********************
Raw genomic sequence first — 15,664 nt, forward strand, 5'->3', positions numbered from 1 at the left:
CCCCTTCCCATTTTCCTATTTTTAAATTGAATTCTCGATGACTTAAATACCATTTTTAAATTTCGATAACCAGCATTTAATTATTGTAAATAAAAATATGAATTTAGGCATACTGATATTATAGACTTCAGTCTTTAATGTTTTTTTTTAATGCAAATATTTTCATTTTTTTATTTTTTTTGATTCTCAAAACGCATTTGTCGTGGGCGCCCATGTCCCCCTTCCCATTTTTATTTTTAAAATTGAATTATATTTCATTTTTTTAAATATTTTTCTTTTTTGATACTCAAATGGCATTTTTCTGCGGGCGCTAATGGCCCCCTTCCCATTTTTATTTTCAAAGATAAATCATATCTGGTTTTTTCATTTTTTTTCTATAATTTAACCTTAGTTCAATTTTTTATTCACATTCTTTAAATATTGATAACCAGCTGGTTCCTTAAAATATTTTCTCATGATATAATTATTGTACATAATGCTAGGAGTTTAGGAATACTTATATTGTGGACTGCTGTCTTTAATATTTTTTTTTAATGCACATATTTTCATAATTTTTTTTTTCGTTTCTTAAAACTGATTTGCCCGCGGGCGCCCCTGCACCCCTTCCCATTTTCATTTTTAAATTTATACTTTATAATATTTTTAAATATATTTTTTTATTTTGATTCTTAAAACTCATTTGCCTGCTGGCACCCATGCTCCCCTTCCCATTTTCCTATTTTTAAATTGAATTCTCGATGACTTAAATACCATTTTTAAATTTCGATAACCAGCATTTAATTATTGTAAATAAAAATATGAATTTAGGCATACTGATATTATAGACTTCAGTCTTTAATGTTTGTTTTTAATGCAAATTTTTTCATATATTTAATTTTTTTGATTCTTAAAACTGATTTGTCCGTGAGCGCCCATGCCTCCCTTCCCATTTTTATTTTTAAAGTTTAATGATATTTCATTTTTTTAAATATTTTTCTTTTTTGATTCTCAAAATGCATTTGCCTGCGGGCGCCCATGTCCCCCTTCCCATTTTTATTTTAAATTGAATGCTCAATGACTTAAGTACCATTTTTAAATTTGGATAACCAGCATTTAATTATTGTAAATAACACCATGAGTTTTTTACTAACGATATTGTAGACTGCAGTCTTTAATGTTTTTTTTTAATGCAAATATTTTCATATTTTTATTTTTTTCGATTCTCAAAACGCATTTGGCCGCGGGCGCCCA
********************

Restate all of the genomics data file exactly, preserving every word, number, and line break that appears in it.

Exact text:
Raw genomic sequence first — 15,664 nt, forward strand, 5'->3', positions numbered from 1 at the left:
CCCCTTCCCATTTTCCTATTTTTAAATTGAATTCTCGATGACTTAAATACCATTTTTAAATTTCGATAACCAGCATTTAATTATTGTAAATAAAAATATGAATTTAGGCATACTGATATTATAGACTTCAGTCTTTAATGTTTTTTTTTAATGCAAATATTTTCATTTTTTTATTTTTTTTGATTCTCAAAACGCATTTGTCGTGGGCGCCCATGTCCCCCTTCCCATTTTTATTTTTAAAATTGAATTATATTTCATTTTTTTAAATATTTTTCTTTTTTGATACTCAAATGGCATTTTTCTGCGGGCGCTAATGGCCCCCTTCCCATTTTTATTTTCAAAGATAAATCATATCTGGTTTTTTCATTTTTTTTCTATAATTTAACCTTAGTTCAATTTTTTATTCACATTCTTTAAATATTGATAACCAGCTGGTTCCTTAAAATATTTTCTCATGATATAATTATTGTACATAATGCTAGGAGTTTAGGAATACTTATATTGTGGACTGCTGTCTTTAATATTTTTTTTTAATGCACATATTTTCATAATTTTTTTTTTCGTTTCTTAAAACTGATTTGCCCGCGGGCGCCCCTGCACCCCTTCCCATTTTCATTTTTAAATTTATACTTTATAATATTTTTAAATATATTTTTTTATTTTGATTCTTAAAACTCATTTGCCTGCTGGCACCCATGCTCCCCTTCCCATTTTCCTATTTTTAAATTGAATTCTCGATGACTTAAATACCATTTTTAAATTTCGATAACCAGCATTTAATTATTGTAAATAAAAATATGAATTTAGGCATACTGATATTATAGACTTCAGTCTTTAATGTTTGTTTTTAATGCAAATTTTTTCATATATTTAATTTTTTTGATTCTTAAAACTGATTTGTCCGTGAGCGCCCATGCCTCCCTTCCCATTTTTATTTTTAAAGTTTAATGATATTTCATTTTTTTAAATATTTTTCTTTTTTGATTCTCAAAATGCATTTGCCTGCGGGCGCCCATGTCCCCCTTCCCATTTTTATTTTAAATTGAATGCTCAATGACTTAAGTACCATTTTTAAATTTGGATAACCAGCATTTAATTATTGTAAATAACACCATGAGTTTTTTACTAACGATATTGTAGACTGCAGTCTTTAATGTTTTTTTTTAATGCAAATATTTTCATATTTTTATTTTTTTCGATTCTCAAAACGCATTTGGCCGCGGGCGCCCA